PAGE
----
So many favorites! We're a huge fan of Conscious Creatives and all the unique, original stuff they do. Huge props to Kid Astronaut, Kayla Marque and Sur Ellz for crushing the scene this past year. Drunk Shakespeare is one of our absolute favorites, so a huge shout-out to the Wit Theatre Company. Franklin Cruz is a longtime poet/friend who has been going hard in the paint. Armando Lopez and his squad are always incredibly impressive. Danny Mazur has this cool event called "Soul Stories" that is so Denver that you're lame for not knowing about it already. The Crossroads Theater is mounting a comeback, and everyone should support the hell out of it. The Wormwood Theater Collective is a new group that's about to make waves. Simone Johnson and Jordan Bashi be killin' it, helping to organize the Colorado Black Arts Festival. Donnie l. betts and Jeff Campbell had a killer show with Who Killed Jigaboo Jones, and all of us loved Thomas “Detour” Evans and his work over at RedLine (which is awesome, too). 

What's on your agenda in the coming year?

Lots. Continuing our improv series, Show Ya Teef, building out for the second season of our web series and growing the company as a business. We’re also working on new curriculum, material and talent.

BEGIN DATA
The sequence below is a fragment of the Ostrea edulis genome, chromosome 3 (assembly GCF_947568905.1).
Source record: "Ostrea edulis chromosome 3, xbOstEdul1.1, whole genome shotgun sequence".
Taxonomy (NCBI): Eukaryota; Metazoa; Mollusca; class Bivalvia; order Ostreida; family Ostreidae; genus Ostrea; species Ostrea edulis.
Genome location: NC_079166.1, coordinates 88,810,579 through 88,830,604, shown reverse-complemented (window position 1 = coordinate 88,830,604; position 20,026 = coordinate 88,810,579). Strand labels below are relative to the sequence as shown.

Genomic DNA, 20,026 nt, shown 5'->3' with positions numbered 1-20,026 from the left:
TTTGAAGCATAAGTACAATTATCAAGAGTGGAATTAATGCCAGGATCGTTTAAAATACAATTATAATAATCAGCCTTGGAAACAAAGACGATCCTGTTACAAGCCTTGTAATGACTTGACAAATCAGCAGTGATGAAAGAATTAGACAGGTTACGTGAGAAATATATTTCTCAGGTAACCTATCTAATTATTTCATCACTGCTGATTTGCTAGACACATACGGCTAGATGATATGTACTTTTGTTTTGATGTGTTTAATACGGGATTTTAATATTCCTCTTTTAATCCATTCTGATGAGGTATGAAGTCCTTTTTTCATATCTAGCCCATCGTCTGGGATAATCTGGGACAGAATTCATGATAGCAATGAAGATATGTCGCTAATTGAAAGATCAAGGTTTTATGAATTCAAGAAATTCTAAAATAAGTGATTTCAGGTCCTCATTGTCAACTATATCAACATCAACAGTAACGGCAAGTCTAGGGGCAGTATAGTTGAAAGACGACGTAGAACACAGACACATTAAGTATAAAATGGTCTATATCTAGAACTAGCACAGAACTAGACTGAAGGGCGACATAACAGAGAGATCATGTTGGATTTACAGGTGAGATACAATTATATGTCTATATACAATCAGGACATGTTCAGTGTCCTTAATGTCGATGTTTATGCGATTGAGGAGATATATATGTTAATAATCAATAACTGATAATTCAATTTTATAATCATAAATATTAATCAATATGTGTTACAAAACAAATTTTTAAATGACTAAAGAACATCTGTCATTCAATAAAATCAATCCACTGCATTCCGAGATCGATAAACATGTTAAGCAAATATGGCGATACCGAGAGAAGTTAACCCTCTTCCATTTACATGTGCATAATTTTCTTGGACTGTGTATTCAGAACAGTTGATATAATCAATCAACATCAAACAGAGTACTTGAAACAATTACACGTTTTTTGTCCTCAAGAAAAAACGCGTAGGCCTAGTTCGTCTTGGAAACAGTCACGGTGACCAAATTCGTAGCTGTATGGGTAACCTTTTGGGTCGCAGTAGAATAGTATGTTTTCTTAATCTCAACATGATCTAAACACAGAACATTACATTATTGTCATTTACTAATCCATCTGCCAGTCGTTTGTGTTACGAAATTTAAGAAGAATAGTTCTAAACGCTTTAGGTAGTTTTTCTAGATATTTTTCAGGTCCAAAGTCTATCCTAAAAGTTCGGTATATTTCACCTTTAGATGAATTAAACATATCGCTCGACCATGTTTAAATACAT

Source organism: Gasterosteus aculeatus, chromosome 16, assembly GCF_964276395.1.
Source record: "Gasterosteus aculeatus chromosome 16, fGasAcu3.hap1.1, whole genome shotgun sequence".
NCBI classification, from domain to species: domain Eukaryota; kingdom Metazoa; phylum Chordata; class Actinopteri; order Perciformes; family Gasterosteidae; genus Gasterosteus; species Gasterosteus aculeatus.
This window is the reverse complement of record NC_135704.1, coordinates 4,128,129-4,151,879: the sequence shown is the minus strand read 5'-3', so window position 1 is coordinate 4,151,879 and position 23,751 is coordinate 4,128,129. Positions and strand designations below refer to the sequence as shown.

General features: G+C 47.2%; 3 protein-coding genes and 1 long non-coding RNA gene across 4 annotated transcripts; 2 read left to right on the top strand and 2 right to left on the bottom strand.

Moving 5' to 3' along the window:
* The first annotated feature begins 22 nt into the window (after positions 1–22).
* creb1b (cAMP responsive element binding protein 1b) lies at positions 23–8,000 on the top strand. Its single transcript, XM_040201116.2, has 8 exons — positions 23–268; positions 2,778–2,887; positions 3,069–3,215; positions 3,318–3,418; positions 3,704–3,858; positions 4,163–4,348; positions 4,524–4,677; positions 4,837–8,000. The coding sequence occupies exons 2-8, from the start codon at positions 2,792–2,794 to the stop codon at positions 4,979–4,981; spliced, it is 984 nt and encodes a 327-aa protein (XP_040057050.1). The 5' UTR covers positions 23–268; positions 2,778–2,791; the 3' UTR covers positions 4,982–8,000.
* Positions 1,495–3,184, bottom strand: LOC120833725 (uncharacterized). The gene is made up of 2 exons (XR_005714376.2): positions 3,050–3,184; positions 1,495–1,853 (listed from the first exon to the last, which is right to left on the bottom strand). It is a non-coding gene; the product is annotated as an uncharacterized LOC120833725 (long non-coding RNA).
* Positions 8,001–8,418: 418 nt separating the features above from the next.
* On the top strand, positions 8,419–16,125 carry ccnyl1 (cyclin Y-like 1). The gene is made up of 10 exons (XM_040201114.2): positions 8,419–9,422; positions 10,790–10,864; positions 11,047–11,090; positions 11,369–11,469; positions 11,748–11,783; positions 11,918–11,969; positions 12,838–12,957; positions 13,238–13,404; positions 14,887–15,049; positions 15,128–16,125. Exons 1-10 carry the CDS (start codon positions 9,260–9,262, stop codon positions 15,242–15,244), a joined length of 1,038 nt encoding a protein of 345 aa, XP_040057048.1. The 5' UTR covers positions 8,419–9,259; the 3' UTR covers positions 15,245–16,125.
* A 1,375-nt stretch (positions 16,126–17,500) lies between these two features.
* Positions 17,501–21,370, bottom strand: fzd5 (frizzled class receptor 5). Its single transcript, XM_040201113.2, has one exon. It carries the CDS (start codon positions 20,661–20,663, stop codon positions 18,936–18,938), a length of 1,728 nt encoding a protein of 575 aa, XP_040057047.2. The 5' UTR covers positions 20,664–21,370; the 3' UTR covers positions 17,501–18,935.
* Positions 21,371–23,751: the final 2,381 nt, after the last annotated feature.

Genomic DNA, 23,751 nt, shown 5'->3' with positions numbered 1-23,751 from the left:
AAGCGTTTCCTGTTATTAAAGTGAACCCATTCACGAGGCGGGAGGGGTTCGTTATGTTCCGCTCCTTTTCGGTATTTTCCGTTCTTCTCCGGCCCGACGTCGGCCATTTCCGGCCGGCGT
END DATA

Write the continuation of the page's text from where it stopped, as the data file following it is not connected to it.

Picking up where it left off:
Who do you think will get noticed in the local arts community in the coming year?

Our friends and collaborators Conscious Creatives are really going to blow up this year. The name really captures what so many people want to see themselves as, and with continued growth of organizational structure, CC will be able to provide that to so many.

The Black Actors Guild regularly performs at the Crossroads Theater and other locations in Denver. Keep up with the group, its  Show Ya Teef revues and Behind the Smile web series on the Black Actors Guild website and on Facebook .
KEEP WESTWORD FREE... Since we started Westword, it has been defined as the free, independent voice of Denver, and we'd like to keep it that way. With local media under siege, it's more important than ever for us to rally support behind funding our local journalism. You can help by participating in our "I Support" program, allowing us to keep offering readers access to our incisive coverage of local news, food and culture with no paywalls.
Susan Froyd started writing for Westword as the "Thrills" editor in 1992 and never quite left the fold. These days she still freelances for the paper in addition to walking her dogs, enjoying cheap ethnic food and reading voraciously. Sometimes she writes poetry.
Contact: Susan Froyd